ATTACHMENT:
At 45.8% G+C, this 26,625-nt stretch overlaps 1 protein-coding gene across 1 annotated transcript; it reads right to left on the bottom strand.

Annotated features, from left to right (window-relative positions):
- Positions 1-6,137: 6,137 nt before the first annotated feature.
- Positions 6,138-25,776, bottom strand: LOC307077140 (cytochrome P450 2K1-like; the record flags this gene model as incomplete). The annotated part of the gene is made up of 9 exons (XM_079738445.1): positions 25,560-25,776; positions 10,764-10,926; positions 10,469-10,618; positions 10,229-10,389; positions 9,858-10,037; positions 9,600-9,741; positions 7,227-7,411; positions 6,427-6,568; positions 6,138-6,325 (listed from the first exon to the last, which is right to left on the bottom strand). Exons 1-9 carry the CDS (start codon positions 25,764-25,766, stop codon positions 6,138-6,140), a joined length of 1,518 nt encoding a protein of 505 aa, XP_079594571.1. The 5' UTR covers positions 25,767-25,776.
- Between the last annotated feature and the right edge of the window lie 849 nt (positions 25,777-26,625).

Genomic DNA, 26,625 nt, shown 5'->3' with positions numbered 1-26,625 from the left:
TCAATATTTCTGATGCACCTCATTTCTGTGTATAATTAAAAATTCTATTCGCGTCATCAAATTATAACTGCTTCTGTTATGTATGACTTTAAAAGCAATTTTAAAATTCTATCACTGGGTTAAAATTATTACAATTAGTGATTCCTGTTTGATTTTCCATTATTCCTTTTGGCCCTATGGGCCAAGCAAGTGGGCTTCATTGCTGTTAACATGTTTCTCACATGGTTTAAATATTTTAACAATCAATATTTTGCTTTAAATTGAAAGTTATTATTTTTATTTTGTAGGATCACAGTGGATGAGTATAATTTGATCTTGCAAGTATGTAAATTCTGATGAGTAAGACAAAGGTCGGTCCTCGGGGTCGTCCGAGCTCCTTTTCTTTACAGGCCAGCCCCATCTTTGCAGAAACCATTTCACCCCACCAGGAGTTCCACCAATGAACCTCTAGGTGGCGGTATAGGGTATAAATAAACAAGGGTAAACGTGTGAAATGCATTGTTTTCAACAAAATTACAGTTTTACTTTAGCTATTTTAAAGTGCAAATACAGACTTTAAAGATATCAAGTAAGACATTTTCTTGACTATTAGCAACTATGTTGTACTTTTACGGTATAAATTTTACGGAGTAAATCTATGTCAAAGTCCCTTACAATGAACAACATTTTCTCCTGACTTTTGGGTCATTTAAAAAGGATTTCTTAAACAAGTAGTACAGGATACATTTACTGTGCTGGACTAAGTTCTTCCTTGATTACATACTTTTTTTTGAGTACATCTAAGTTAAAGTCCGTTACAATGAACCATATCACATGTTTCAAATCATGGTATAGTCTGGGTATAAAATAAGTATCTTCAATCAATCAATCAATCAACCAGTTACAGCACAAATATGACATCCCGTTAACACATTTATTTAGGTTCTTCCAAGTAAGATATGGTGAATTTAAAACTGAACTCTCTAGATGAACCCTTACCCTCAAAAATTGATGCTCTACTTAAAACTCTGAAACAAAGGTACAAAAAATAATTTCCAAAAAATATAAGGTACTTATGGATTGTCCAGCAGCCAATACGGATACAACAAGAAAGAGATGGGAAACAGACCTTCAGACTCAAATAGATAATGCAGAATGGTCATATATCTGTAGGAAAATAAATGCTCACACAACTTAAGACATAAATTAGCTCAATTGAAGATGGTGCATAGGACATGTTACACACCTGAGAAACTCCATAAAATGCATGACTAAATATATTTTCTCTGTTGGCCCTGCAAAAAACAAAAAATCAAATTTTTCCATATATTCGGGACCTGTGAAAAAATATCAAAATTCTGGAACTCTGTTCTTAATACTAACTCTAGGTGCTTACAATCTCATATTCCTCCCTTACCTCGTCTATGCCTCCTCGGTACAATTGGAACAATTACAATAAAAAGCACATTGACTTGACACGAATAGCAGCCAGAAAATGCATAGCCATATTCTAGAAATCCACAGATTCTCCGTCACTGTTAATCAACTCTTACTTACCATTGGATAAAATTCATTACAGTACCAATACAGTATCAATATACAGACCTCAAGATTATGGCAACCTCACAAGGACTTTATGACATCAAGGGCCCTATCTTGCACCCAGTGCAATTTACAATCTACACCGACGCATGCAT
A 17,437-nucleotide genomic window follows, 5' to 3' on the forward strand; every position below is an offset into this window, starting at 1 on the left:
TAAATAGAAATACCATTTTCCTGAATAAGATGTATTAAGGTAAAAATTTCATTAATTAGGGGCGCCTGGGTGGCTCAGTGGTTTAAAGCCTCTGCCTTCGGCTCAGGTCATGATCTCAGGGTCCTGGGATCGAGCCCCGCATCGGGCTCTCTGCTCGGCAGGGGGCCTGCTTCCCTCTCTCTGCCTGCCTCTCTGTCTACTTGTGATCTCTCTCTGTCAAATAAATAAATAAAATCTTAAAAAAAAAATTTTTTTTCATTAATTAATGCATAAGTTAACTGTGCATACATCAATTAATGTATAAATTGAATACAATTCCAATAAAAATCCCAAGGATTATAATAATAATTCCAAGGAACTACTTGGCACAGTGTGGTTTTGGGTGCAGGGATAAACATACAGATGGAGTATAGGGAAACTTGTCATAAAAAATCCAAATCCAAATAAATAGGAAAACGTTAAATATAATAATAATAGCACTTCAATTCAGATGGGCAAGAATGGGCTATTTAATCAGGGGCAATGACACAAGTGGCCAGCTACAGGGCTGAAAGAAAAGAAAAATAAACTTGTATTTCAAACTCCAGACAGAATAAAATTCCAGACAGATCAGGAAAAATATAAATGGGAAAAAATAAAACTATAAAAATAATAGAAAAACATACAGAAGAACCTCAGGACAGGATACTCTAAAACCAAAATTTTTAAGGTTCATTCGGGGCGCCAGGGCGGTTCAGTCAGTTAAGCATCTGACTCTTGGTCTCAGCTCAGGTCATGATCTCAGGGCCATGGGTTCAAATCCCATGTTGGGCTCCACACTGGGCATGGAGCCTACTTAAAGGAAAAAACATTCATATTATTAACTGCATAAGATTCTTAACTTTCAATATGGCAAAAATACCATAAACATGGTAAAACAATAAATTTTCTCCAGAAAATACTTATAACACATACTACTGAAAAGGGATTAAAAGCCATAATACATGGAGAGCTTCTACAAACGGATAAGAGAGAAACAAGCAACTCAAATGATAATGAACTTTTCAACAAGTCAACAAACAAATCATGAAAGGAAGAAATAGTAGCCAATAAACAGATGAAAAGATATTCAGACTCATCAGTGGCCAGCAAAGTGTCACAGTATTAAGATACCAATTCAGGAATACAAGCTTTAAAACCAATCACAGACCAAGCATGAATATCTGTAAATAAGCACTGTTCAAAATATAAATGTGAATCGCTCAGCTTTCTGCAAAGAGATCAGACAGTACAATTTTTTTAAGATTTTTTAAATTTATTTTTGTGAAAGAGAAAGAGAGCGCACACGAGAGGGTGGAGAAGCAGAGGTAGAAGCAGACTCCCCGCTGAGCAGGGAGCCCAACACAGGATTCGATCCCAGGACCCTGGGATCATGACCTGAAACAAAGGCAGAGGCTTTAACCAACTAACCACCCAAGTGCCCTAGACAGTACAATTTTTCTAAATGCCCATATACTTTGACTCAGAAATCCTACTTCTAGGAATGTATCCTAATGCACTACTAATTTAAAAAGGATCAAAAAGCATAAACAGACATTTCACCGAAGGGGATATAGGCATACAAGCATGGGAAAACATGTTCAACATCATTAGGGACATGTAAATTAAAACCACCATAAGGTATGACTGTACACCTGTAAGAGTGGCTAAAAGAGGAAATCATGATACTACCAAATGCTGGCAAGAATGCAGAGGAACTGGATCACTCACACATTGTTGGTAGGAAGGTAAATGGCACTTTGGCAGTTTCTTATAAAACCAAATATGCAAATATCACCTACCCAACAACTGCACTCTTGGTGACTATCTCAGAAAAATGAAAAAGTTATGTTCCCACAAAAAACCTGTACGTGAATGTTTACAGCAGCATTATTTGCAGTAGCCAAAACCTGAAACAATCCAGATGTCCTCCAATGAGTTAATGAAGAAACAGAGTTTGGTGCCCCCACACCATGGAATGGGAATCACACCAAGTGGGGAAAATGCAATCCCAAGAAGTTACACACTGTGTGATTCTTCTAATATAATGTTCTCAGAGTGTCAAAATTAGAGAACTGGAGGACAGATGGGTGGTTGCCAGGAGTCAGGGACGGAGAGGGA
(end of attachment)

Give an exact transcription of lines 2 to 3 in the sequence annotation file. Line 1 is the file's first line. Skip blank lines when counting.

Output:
Annotated features, from left to right (window-relative positions):
- Positions 1-6,137: 6,137 nt before the first annotated feature.